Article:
Though we don’t agree on the overall tax package being debated in Washington, we do agree that Congress should act to increase the value of and access to the child tax credit and the child and dependent care tax credit for families with children ages 0-5 as key steps in helping low- and middle-income working families and investing in our country’s long-term prosperity.
In a sense, families with young children are doing extra work for all of us, raising the workers, innovators, and entrepreneurs who will sustain a strong society and economy well into the future. For this reason, all Americans have a stake in helping parents do the best job possible nurturing their children’s healthy early development.
But today 40 percent of American children under the age of five are growing up in households with an annual income below $50,000. And more than two-thirds of these children are growing up in households where all resident parents are in the workforce. For these families, child care is not a luxury, it’s a necessity — and often an expensive one.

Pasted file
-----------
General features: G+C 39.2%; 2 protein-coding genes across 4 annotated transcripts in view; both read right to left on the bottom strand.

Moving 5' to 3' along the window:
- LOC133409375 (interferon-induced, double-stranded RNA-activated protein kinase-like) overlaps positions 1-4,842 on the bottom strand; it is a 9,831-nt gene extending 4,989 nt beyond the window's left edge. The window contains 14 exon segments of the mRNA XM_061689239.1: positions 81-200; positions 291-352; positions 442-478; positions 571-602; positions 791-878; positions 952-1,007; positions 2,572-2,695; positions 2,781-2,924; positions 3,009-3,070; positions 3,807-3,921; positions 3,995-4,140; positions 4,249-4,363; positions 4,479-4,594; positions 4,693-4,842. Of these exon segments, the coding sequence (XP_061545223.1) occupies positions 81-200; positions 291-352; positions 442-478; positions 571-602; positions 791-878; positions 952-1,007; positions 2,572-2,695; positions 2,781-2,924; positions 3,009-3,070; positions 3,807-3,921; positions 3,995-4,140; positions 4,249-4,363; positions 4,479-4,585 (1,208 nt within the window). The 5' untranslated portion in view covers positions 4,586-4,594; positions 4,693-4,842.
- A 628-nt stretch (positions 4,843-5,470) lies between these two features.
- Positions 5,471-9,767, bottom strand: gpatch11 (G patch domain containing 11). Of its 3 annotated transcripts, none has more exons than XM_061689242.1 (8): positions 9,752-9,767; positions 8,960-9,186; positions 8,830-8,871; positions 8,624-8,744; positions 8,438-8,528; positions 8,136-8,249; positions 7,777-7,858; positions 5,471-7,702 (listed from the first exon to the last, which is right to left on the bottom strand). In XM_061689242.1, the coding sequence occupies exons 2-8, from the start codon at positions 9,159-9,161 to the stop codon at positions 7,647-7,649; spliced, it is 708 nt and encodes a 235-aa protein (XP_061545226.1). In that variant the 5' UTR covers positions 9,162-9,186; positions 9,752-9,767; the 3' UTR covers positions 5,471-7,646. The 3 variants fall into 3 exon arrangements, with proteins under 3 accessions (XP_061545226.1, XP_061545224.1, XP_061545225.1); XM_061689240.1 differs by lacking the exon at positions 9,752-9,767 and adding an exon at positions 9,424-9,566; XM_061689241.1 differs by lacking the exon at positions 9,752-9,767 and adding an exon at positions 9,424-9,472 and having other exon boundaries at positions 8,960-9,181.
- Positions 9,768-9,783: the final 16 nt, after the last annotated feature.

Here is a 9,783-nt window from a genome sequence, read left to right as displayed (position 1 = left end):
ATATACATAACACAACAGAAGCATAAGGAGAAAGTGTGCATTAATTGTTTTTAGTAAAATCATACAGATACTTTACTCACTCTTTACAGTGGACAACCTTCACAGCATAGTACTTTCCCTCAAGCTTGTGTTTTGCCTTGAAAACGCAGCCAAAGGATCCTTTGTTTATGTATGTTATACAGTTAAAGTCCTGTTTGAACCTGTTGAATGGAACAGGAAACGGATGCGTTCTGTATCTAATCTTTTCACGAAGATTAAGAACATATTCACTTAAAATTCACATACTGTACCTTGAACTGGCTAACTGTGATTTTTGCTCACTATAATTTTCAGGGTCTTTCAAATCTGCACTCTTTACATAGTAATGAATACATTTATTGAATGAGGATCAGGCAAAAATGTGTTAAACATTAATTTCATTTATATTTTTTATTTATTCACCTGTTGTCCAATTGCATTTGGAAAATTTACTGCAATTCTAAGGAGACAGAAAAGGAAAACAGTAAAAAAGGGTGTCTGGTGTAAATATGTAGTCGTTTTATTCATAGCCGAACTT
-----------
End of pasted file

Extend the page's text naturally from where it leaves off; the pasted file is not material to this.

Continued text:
The child tax credit and the dependent care tax credit are effective and efficient mechanisms for easing the financial burden so families with young children are in a better position to provide the quality care and early learning opportunities their children need to grow into productive, responsible adults.
Specifically, we recommend expanding the value of, and increasing access to, both credits. These changes will reach low- and middle-income families with children far more effectively than a simple increase in the standard deduction, which would provide little or no benefit to, for example, a single minimum-wage worker with two young children.
Why is it so important to focus on young children? Recent advances in brain science, tell us that the very earliest years are a time of foundational growth and development. From birth on (and indeed even before birth), babies and toddlers are influenced by their environment and profoundly shaped by their interactions with others.
Rick Santorum, former U.S. senator from Pennsylvania, and George Miller, former U.S. representative from California, are co-chairs of the Bipartisan Policy Center’s Early Childhood Initiative.